Language: English + Hyderabadi Hindi | Running Time: 90 Minutes | Director: Ashish Sen
If you are in your mid to late 20s, chances are your parents are talking to you about getting married, settling down with a nice lady from a good family,granting you the license to make babies and at the same time making it a an affair to rejoice that family line is perpetuating. An Indian male is more of than not pulled into this web by an indefatigable mother and lovingly clobbered into the union of marriage before he comprehends what’s being taken away from him. When you aren’t the person being pulled into this mockery, the charade is entirely hilarious. Ashish Sen’s “Marry Go Round”, based on the book by Sadiqa Peerbhoy, depicts the events that lead to the marriage of a man, Riaz(Rohn Malhotra), who is cornered by a steadfast mother, Sartaj Jehan Begum(a fantastic Rubi Chakravarti).
The instigator of the farce is the ghost of the grandfather, the late Nawab(Kumar Iyengar). He introduces us to his family, a professor son(Manosh Sengupta) who quotes Shakespeare, hilariously misquoting to be correct, a disappointing couch potato who eats samosas and watches television. He then introduces us to Sartaj Jehan Begum and Riaz’ cousin, Dilawar (Ameet Bhuvan), a man who is Raiz’ sidekick and a pawn in Sartaj’s plans.
The first act focuses on the antics of the trio in scheming and bringing back Riaz from New York, showing him off to women of agreeable lineage, introducing us to the fears and desires of Riaz. The brilliant Rubi Chakravarti makes the first act hers and she continues to be the shining light throughout the play.
The play elicits a lot of laughter and appreciation when it moves the story through Sartaj’s histrionics, her complaints and admonishment of the Professor, her manipulation of Dilawar and later their manipulation of Riaz. It builds a fantastic atmosphere, which is fun and also an interesting commentary on what mothers look for in a marriage and the way sons are caught in a web. It is the loudest commentary but there are interesting scenes where we see how a woman is auditioned to become a bride, the way neighbours and relatives descend at your doorstep to offer their approval or pass “information”. Even though you see the play move by using a woman’s position as central to the story, the patriarchal outlook of how caste, familial position is important to a society and the women in them is the focus of the farce.
Post interval, yes there is a 10 minute break, the play starts to sag. It plays to the gallery, easy contrivances where Riaz falls in love with a woman he hardly knows, a nonsensical past to their relationship which all but makes love seem less and less a necessity to a strong marriage. The love depicted here one could argue is a farce like everything else but after the terrific build up to this part and the equally compelling finale, despite a corny and unnecessary epilogue, the second act is silly and not well developed. Kumar Iyengar’s Ghost and Dilawar with their breaking the fourth wall narration lift the proceedings and make up for the otherwise total lack of dramatic impact in this period of the play. There is a situation where a father, a thug like man himself with his shady real estate dealings, is threatened by a goon into approving his daughter’s marriage to a man of another religion. It is the kind of scene which with the kind of actors the play has, makes for good watching but like the second act it feels misplaced, totally out of tone and overboard.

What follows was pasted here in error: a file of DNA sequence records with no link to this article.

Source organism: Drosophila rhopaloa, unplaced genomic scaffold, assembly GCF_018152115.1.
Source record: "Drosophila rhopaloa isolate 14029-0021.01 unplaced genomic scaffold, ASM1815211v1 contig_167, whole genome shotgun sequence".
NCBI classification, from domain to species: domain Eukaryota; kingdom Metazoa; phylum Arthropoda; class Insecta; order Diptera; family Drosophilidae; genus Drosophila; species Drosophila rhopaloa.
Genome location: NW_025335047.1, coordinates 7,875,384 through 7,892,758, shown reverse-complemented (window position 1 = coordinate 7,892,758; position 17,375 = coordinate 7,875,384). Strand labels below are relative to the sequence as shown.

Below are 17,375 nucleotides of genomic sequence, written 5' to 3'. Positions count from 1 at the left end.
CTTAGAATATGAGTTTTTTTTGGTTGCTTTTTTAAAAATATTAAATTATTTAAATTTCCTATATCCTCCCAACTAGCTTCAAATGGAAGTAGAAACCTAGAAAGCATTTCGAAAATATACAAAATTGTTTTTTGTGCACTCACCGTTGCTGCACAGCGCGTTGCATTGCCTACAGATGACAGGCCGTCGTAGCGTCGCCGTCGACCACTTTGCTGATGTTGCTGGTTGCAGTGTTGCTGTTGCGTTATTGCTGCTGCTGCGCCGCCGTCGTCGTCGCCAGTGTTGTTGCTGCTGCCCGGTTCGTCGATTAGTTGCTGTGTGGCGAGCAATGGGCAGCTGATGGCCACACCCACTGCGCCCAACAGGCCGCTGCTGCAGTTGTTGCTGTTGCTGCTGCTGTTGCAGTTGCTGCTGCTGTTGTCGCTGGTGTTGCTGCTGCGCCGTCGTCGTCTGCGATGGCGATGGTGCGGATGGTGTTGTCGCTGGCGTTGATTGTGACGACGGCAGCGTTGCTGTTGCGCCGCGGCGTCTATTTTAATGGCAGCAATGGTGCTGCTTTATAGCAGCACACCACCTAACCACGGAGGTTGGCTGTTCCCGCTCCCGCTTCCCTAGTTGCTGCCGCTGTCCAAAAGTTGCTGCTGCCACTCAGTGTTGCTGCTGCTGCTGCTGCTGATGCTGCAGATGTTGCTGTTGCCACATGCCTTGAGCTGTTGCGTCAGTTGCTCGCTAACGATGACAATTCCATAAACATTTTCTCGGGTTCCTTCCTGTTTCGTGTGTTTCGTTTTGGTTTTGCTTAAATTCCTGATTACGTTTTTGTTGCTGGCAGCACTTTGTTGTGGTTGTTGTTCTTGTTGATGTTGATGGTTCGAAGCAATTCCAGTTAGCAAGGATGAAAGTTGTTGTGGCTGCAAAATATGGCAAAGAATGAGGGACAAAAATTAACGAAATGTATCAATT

The problem is that it puts too many “messages” in the 90 minutes it has and not necessarily in the most developed plots. The second act is prey to this attitude. But the first and third acts are a joy to watch and the reason why people are bound to applaud for a long time at the end. In the book, there’s an element of nostalgia in setting the tale in Hyderabad. The nostalgia element is brought out in the play by a terrific Kumar Iyengar and a wonderful selection of Hindi film songs which form part of this Playpen production. Niranjan Gokhale’s lighting adds to the wonderful stage management.
I am reminded of the beautiful scene where Sartaj and the Professor are waiting for Riaz to arrive. The Professor is eating his samosa, Sartaj is fussing about telling us about bribing Dilawar and his uselessness, she talks about her “khaleja ka tukda” and when she hears that Dilawar and Riaz are on their way, fusses about to look ill and tensed. It is rooted in simplicity, a wonderful homeliness and comic masquerade which makes you fall in love with the play. You get all the undercurrents of the society that it depicts and there is an absolutely delightful cast you root for. It’s a story about the little things we go through after reaching a certain age, the things we end up sacrificing and gaining and the ulterior motive behind every action that scoiety forces us to do. It is enjoyable and memorable, also rushed and less satisfying due to its little blemishes making it an incomplete beauty.